Somebody suggested that for every 3 books you read, make sure that one of them is at least eight years old (from its initial publication date). This particular book demonstrates the legitimacy of the suggestion.
This is required reading for anyone involved in the fields of finance/ economics/mathematics or the social sciences. The moral of this story is really captured from a quote attributed to John Maynard Keynes on page 123:
Markets can remain irrational longer than you can remain solvent.
Lowenstein is a superb story-teller. This is a mystery, thriller, non-fiction account of the intrigue and insights into the minds of those on Wall Street who evolved the proto-typical hedge fund. It is a story about assumptions, thinking and hubris.
As Lowenstein says:
Finance is poetically just; it punishes the reckless with special fervor.” (p. 179).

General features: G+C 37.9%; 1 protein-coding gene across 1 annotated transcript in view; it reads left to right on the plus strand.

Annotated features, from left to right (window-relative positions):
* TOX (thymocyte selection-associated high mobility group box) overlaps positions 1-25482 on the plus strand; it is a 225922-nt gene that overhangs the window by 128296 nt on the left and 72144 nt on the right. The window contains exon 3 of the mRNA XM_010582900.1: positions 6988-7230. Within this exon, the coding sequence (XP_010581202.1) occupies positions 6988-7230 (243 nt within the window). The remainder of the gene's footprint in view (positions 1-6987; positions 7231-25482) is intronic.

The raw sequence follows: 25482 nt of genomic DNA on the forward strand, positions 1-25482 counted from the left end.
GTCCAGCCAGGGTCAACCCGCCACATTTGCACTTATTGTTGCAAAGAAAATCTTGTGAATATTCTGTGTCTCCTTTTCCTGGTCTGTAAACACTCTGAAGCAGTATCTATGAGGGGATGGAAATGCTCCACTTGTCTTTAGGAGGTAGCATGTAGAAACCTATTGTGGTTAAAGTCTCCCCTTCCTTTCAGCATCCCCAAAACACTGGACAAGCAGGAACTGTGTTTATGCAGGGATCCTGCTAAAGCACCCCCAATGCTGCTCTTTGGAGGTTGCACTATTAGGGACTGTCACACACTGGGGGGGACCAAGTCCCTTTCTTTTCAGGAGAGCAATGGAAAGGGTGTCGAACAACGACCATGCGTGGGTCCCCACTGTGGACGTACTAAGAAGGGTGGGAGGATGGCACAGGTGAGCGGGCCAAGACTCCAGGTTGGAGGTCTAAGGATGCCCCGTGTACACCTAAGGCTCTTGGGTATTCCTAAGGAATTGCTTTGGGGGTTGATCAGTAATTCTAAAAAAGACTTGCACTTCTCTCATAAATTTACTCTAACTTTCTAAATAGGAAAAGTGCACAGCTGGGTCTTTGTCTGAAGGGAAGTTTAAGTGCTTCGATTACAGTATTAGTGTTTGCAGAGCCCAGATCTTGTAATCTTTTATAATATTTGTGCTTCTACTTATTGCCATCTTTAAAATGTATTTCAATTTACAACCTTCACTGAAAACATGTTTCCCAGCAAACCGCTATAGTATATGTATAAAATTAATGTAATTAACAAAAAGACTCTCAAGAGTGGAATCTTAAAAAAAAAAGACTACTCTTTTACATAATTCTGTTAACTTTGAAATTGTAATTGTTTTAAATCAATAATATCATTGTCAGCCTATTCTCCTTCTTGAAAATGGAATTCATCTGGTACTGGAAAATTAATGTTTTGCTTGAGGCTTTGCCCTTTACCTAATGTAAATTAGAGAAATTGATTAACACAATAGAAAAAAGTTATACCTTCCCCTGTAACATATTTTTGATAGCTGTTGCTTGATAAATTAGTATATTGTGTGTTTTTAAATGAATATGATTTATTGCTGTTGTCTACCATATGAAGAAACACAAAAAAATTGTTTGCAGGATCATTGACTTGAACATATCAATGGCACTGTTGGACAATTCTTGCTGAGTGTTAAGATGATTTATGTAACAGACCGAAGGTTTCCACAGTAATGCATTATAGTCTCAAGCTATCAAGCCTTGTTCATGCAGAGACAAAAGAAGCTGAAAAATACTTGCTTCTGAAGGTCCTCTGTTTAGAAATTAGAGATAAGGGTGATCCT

Not only do markets possess the capacity for irrationality, the businesses and the people behind them can be unreasonable and simply wrong. For finance professionals, this book is a stunning reminder that the risks of tomorrow cannot always be inferred from the examination and inferences made from yesterday’s information. The author makes a solid case for the observation that uncertainty and risk do not always cooperate with the results produced by quantitative modeling.
Read this book. You don’t have to be a finance professional, investor or mathematics wizard to garner the timeless truths that are illuminated throughout this carefully crafted story….truths whose essence endures today….Truth has a habit of doing that (enduring) doesn’t it?